To add length or volume to your hair, steer clear of extensions in not-found-in-nature colors and textures that don't blend with your own. Also, since it's difficult to disguise the point of attachment, use hairpieces just to lengthen a ponytail or fatten an undo.
When you're strapped for time, do the T-zone blow-dry: down your part and around your hairline only. "As long as the front and top of your hair looks finished," says makeup artist Eva Scivo, "so will you."
Blonde hair—especially if it's porous—absorbs gray light, making it look dull and flat. Adding the warm apricot lowlights complements paler winter skin, and a gloss is essential to seal the hair and reflect shine.
A fringe shaping or "dusting" revives a cut, opens up the face, and can therefore help stretch out the time between appointments. An expert cut on long hair can look fresh for up to three months, but short hair is a little less forgiving.
Prior to committing to a haircut with a pricey new stylist, go for a blow-dry first. You'll get an inexpensive sample of his taste and personality.
Save money in between hair color appointments without a DIY disaster. Condition yourself: Glazes can enliven dull color between visits without changing the tone.
After you've secured your undo, spritz a clean mascara wand with hairspray and comb up from the nape of the neck toward the bun to smooth down any stray hairs. Also do this above the ears. "Only the bun should have a messy texture," says stylist Mark Townsend.
To add heigh to hair, spray volumizer at the roots and blow-dry while lifting sections with a brush. Tease hair at the crown, then bobby-pin the pieces low at the back, sweeping them over the top of your ears.
For the perfect curl, grab a ceramic curling iron that uses Tourmaline technology. Tourmaline is a natural crystal commonly used because of its negative ionic charge, which eliminates frizz and closes your hair cuticle, while ceramic irons distribute heat evenly on rods, meaning there are no "hot spots" that can burn hair and cause damage.
For fuller lips, go for a glossy look. Try first outlining the perimeter of your lips using a concealer brush dipped in bronzer two shades deeper than your skin tone. Then, top pout with gold, peach, or coral gloss.
Trying to look well rested when you aren't? Avoid piling on the foundation. Use a tinted moisturizer instead, followed by a beige eye pencil — it counteracts any redness around your eyes.
To keep eye shadow from creasing, eliminate as much oil as possible from your lids. To do it, use an eye shadow base or pressed powder before applying color.
Keep your eyes open when applying liquid liner—otherwise your line will look uneven. Apply by drawing three dashes, one on the corner, one in the middle, and one on the inside corner of your eye. Then go back and connect the dashes for a smooth line.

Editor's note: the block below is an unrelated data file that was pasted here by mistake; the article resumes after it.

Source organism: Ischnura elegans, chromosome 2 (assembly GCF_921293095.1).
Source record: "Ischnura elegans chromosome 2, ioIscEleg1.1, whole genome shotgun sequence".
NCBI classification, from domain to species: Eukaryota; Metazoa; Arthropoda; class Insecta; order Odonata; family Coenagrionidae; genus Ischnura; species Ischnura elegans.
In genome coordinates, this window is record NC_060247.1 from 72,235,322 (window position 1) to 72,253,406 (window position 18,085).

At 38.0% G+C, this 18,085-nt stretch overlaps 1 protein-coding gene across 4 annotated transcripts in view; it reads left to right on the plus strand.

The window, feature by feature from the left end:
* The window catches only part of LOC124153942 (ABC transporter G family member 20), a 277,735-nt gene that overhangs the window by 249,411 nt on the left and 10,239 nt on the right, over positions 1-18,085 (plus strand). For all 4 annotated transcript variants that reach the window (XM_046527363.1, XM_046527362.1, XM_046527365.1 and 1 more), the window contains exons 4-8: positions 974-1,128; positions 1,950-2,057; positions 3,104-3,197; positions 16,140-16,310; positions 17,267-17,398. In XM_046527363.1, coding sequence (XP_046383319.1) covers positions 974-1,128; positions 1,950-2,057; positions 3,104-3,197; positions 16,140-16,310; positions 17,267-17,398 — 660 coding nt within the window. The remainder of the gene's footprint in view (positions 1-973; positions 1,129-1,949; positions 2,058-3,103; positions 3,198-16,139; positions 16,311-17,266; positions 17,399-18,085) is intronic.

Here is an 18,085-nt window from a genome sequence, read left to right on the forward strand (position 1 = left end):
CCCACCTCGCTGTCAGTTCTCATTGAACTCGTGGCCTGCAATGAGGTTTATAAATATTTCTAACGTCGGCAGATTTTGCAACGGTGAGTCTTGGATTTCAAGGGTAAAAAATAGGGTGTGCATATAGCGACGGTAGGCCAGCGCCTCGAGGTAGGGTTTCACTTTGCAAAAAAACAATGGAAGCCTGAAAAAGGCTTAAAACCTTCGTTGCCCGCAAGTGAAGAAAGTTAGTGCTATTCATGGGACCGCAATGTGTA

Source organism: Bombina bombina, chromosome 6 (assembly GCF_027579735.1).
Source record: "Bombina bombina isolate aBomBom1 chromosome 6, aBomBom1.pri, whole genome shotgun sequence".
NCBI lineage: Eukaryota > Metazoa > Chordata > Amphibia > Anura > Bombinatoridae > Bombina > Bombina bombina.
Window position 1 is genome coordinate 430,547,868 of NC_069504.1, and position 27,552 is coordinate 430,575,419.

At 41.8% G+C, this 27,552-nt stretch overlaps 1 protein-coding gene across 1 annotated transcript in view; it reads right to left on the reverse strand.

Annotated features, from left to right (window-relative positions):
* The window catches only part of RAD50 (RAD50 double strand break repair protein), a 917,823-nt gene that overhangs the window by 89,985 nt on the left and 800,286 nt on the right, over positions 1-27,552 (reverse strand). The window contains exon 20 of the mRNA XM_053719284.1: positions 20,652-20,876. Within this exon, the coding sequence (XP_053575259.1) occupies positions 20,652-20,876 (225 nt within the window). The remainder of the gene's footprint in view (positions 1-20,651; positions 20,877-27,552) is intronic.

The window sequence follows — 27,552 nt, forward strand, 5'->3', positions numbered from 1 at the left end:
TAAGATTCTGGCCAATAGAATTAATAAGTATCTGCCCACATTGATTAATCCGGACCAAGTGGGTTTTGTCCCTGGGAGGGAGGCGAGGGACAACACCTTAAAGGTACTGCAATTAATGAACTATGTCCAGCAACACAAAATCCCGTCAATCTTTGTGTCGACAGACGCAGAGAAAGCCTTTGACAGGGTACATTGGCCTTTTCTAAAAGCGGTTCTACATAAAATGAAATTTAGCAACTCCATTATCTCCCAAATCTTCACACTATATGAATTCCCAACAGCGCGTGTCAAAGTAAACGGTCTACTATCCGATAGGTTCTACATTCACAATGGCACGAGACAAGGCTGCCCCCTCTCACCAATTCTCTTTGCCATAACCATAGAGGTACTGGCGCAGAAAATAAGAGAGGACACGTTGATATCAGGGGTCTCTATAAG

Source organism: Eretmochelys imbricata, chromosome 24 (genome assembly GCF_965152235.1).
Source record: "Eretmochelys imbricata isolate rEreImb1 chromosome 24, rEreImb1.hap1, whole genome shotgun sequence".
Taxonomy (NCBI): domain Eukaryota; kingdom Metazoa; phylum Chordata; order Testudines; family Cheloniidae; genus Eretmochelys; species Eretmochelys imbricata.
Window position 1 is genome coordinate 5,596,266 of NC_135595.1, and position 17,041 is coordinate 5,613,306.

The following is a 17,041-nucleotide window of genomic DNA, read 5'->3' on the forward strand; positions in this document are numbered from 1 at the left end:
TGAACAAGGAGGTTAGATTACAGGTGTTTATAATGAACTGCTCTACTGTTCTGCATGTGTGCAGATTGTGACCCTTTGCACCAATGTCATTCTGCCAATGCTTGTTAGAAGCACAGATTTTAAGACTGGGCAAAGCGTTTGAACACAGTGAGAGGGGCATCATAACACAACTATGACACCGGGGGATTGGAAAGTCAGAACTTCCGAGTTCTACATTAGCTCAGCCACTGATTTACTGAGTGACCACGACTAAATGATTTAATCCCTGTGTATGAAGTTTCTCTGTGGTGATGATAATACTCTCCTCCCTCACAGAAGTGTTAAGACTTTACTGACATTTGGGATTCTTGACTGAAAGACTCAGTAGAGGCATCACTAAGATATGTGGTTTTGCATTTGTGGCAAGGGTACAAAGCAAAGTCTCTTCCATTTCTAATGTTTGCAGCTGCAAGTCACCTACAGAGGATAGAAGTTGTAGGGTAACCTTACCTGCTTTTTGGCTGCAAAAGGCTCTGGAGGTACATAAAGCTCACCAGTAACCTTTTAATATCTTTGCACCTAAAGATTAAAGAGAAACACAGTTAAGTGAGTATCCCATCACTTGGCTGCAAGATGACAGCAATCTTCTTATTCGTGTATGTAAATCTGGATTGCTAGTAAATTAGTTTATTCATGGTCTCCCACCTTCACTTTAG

For a modern take on luminous skin, try pearlized pink-sand shades on lids and cheeks. With a pale matte mouth, you'll look rock-club cool (not disco.)
Naturally pale but want a healthy glow? The good news is that you don't need a lot of makeup to achieve great-looking skin, says New York makeup artist Paula Dorf. For natural-looking results, apply glow products on the apples of your cheeks, the bridge of your nose, your hairline, and chin.
Want to make your small eyes look bigger? Stray away from dark eyeshadows. Start with a nude base, then apply a shadow a shade or two darker than the base to your crease and use your finger to blend the color up toward your eyebrow.
When covering up blemishes, select a color for what you're covering up. For example, orange-tinted concealers counteract blueish under-eye circles. A mint-green concealer hides the redness of a pimple. The idea is that concealers act as neutralizers. Unlike foundation, concealer is mostly made of pigment, so you need only a little bit.
Refresh your makeup by spraying your face with water. While your face is still wet, start reblending the foundation, powder, or concealer you already have on.
Sure, it's chilly in your bathroom in the morning, but don't be tempted to crank up the heat in the shower. Hot water followed by cool, dry air leads to rough skin. Post-shower, pat yourself dry, and coat skin in a thick alpha-hydroxy lotion.
Large pores are caused by two things: genetics and age. Want to shrink them? Go to a dermatologist or a spa to get microdermabrasion treatments, a type of facial that gently sloughs off the dead surface layer of skin.
Rose and lavender work wonders in calming skin inflammation, according to Michele VanLandingham, ingredient information specialist for Dr. Hauschka Skin Care.
Lance Etchison, skin-care aesthetician at Bluemercury in Washington, D.C., suggests incorporating one new product at a time. "And, since most active ingredients take effect over time, don't give up if you don't see immediate results," he advises.
For daytime moisturizing, think layering: Use an antioxidant serum under a face cream, topped off with a sunblock. To stave off flaking, consider light exfoliation once a week. Moisturizing without exfoliating first can result in breakouts and dull skin.
Identify blemish patterns on your face. Look at the way you hold the telephone, whether you sleep more on one side of your face or if you hold your head up with one hand when sitting. Try to avoid doing these things.
Here's a secret for super-smooth, quenched lips: Use your richest eye cream on your lips! Note: Be sure it's a "hydrating" formula, not "firming"—which is code for drying.
"I frequently see women with deeper wrinkles on one side of their face — the side they sleep on, of course," says New York dermatologist Heidi A. Waldorf. To avoid "sleep lines," opt for silk or satin pillowcases and pile on the antiaging products.